The Middle East seems to produce these ravers – as opposed to Europe, which in the past 100 years has only produced Berlusconi, Mussolini, Stalin and the little chap who used to be a corporal in the 16th List Bavarian reserve infantry, but who went really crackers when he got elected in 1933 – but now we are cleaning up the Middle East again and can forget our own colonial past in this sandpit. And why not, when Gaddafi tells the people of Benghazi that "we will come, 'zenga, zenga' (alley by alley), house by house, room by room." Surely this is a humanitarian intervention that really, really, really is a good idea. After all, there will be no "boots on the ground".

Of course, if this revolution was being violently suppressed in, say, Mauritania, I don't think we would be demanding no-fly zones. Nor in Ivory Coast, come to think of it. Nor anywhere else in Africa that didn't have oil, gas or mineral deposits or wasn't of importance in our protection of Israel, the latter being the real reason we care so much about Egypt.

So here are a few things that could go wrong, a sidelong glance at those bats still nestling in the glistening, dank interior of their box. Suppose Gaddafi clings on in Tripoli and the British and French and Americans shoot down all his aircraft, blow up all his airfields, assault his armour and missile batteries and he simply doesn't fade away. I noticed on Thursday how, just before the UN vote, the Pentagon started briefing journalists on the dangers of the whole affair; that it could take "days" just to set up a no-fly zone.

Then there is the trickery and knavery of Gaddafi himself. We saw it yesterday when his Foreign Minister announced a ceasefire and an end to "military operations" knowing full well, of course, that a Nato force committed to regime-change would not accept it, thus allowing Gaddafi to present himself as a peace-loving Arab leader who is the victim of Western aggression: Omar Mukhtar Lives Again.

And what if we are simply not in time, if Gaddafi's tanks keep on rolling? Do we then send in our mercenaries to help the "rebels". Do we set up temporary shop in Benghazi, with advisers and NGOs and the usual diplomatic flummery? Note how, at this most critical moment, we are no longer talking about the tribes of Libya, those hardy warrior people whom we invoked with such enthusiasm a couple of weeks ago. We talk now about the need to protect "the Libyan people", no longer registering the Senoussi, the most powerful group of tribal families in Benghazi, whose men have been doing much of the fighting. King Idris, overthrown by Gaddafi in 1969, was a Senoussi. The red, black and green "rebel" flag – the old flag of pre-revolutionary Libya – is in fact the Idris flag, a Senoussi flag. Now let's suppose they get to Tripoli (the point of the whole exercise, is it not?), are they going to be welcomed there? Yes, there were protests in the capital. But many of those brave demonstrators themselves originally came from Benghazi. What will Gaddafi's supporters do? "Melt away"? Suddenly find that they hated Gaddafi after all and join the revolution? Or continue the civil war?

And what if the "rebels" enter Tripoli and decide Gaddafi and his crazed son Saif al-Islam should meet their just rewards, along with their henchmen? Are we going to close our eyes to revenge killings, public hangings, the kind of treatment Gaddafi's criminals have meted out for many a long year? I wonder. Libya is not Egypt. Again, Gaddafi is a fruitcake and, given his weird performance with his Green Book on the balcony of his bombed-out house, he probably does occasionally chew carpets as well.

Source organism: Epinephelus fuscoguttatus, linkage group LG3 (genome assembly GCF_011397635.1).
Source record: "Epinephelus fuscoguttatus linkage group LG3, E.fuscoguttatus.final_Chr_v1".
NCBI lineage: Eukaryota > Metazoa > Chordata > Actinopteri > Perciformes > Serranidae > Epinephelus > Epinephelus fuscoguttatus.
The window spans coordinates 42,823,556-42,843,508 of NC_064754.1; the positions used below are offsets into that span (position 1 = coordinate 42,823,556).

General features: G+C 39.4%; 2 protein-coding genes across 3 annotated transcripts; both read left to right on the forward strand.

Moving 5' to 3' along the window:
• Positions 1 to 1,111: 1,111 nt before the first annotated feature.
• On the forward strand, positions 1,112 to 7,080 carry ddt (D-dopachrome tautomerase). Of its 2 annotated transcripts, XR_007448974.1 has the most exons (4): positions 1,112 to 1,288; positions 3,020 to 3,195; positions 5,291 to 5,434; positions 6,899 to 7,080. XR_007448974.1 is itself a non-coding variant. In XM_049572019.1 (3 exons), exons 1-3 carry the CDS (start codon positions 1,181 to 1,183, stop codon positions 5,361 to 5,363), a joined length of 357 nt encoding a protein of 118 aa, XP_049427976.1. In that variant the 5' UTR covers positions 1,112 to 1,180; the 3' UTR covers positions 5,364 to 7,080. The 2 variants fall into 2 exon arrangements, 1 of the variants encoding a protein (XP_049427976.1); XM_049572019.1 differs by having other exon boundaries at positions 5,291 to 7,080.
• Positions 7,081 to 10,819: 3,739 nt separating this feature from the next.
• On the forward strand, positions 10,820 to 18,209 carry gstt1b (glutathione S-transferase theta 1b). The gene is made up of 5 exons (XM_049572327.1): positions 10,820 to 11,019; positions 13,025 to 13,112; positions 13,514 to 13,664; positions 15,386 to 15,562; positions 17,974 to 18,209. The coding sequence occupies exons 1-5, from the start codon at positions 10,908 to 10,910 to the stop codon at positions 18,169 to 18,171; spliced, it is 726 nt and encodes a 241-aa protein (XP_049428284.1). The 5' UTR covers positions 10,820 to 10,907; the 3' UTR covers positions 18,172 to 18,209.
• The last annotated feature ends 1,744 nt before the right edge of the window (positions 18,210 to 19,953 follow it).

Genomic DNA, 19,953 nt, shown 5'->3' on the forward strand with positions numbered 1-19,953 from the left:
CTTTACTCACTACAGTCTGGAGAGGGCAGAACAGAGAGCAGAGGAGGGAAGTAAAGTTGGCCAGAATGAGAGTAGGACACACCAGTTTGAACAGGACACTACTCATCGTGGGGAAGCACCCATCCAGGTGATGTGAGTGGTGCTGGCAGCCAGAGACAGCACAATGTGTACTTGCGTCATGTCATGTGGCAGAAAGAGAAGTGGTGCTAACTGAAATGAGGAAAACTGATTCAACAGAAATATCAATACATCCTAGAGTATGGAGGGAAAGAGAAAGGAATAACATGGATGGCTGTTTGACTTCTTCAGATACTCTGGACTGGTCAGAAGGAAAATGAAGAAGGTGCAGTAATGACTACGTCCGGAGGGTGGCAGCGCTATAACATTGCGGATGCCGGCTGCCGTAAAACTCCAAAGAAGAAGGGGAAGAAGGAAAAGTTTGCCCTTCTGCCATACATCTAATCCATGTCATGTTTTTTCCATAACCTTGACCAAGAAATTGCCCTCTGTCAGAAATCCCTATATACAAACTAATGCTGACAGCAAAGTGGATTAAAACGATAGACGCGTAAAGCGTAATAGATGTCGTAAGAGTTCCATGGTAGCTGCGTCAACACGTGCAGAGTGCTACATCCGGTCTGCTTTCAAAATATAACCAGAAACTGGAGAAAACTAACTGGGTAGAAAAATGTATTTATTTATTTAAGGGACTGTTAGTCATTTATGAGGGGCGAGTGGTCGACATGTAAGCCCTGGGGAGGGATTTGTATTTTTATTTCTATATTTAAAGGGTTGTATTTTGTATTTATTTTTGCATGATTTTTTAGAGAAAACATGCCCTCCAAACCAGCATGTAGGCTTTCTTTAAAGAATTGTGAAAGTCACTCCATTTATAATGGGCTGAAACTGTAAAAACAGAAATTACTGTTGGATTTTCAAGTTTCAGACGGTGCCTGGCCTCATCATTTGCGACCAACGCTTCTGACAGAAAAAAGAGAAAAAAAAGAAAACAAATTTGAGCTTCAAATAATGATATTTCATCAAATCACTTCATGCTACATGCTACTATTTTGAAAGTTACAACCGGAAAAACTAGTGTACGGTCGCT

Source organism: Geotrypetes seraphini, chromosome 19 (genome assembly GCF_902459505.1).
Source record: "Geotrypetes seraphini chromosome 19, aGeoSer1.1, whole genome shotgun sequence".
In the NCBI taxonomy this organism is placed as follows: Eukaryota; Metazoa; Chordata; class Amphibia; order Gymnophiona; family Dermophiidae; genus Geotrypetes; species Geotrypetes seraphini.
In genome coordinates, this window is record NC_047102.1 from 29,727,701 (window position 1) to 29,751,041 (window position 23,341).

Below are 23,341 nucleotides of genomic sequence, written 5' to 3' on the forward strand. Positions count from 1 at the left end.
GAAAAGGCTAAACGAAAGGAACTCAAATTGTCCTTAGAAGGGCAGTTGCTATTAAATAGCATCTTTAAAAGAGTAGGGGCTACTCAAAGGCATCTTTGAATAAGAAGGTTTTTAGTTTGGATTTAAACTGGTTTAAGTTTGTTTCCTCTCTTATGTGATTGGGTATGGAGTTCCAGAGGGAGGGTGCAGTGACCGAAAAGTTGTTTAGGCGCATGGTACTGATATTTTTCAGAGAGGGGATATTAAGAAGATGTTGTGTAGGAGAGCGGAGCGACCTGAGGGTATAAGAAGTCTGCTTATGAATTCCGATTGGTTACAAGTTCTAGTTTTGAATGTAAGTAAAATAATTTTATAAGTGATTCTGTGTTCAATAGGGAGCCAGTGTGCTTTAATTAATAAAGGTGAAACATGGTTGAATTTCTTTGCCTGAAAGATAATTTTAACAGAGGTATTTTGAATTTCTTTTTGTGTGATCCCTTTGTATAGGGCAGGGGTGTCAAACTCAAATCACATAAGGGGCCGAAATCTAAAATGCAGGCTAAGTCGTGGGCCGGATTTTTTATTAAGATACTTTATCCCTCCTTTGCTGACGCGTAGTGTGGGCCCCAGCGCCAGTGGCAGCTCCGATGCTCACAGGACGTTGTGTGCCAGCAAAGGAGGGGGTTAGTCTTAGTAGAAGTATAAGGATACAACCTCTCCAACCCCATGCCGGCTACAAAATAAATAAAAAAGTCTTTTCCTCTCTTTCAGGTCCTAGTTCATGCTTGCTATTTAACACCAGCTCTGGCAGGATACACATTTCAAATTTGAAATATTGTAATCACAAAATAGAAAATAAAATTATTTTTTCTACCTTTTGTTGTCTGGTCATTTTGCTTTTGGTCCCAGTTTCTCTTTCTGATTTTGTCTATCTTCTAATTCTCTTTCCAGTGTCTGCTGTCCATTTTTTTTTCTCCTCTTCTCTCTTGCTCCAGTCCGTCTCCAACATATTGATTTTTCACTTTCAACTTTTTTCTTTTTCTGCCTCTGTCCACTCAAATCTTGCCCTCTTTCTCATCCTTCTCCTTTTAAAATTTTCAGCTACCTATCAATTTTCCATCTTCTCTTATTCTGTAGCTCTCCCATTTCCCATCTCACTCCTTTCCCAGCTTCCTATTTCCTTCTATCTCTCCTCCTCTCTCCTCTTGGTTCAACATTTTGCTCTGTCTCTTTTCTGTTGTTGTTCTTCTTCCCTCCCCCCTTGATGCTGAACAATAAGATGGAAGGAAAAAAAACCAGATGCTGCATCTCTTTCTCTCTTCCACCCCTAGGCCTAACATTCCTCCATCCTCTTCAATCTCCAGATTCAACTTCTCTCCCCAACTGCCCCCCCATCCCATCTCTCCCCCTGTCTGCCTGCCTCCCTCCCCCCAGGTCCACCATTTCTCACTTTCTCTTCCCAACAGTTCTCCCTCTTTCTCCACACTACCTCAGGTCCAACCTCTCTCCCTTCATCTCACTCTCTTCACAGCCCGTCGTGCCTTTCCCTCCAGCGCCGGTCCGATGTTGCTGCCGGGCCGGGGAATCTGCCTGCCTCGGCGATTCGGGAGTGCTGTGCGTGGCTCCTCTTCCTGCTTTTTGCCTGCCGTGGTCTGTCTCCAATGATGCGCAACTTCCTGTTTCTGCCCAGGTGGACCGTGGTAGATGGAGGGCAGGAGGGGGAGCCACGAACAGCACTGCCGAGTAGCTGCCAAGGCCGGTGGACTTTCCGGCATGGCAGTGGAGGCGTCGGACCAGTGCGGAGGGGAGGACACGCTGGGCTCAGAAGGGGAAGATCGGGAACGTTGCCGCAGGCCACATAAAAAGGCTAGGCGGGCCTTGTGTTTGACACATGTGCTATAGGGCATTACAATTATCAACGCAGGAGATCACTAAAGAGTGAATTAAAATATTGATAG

Then there's the danger of things "going wrong" on our side, the bombs that hit civilians, the Nato aircraft which might be shot down or crash in Gaddafi territory, the sudden suspicion among the "rebels"/"Libyan people"/democracy protesters that the West, after all, has ulterior purposes in its aid. And there's one boring, universal rule about all this: the second you employ your weapons against another government, however righteously, the thing begins to unspool. After all, the same "rebels" who were expressing their fury at French indifference on Thursday morning were waving French flags in Benghazi on Thursday night. Long live America. Until...

I know the old arguments, of course. However bad our behaviour in the past, what should we do now? It's a bit late to be asking that. We loved Gaddafi when he took over in 1969 and then, after he showed he was a chicken-head, we hated him and then we loved him again – I am referring to Lord Blair's laying on of hands – and now we hate him again. Didn't Arafat have a back-to-front but similar track record for the Israelis and Americans? First he was a super-terrorist longing to destroy Israel, then he was a super-statesman shaking hands with Yitzhak Rabin, then he became a super-terrorist again when he realised he'd been tricked over the future of "Palestine".

One thing we can do is spot the future Gaddafis and Saddams whom we are breeding right now, the future crackpot, torture-chamber sadists who are cultivating their young bats with our economic help. In Uzbekistan, for example. And in Turkmenistan. And in Tajikistan and Chechenya and other "stans". But no. These are men we have to deal with, men who will sell us oil, buy our arms and keep Muslim "terrorists" at bay.

It is all wearingly familiar. And now we are back at it again, banging our desks in spiritual unity. We don't have many options, do we, unless we want to see another Srebrenica? But hold on. Didn't that happen long after we had imposed our "no-fly" zone over Bosnia?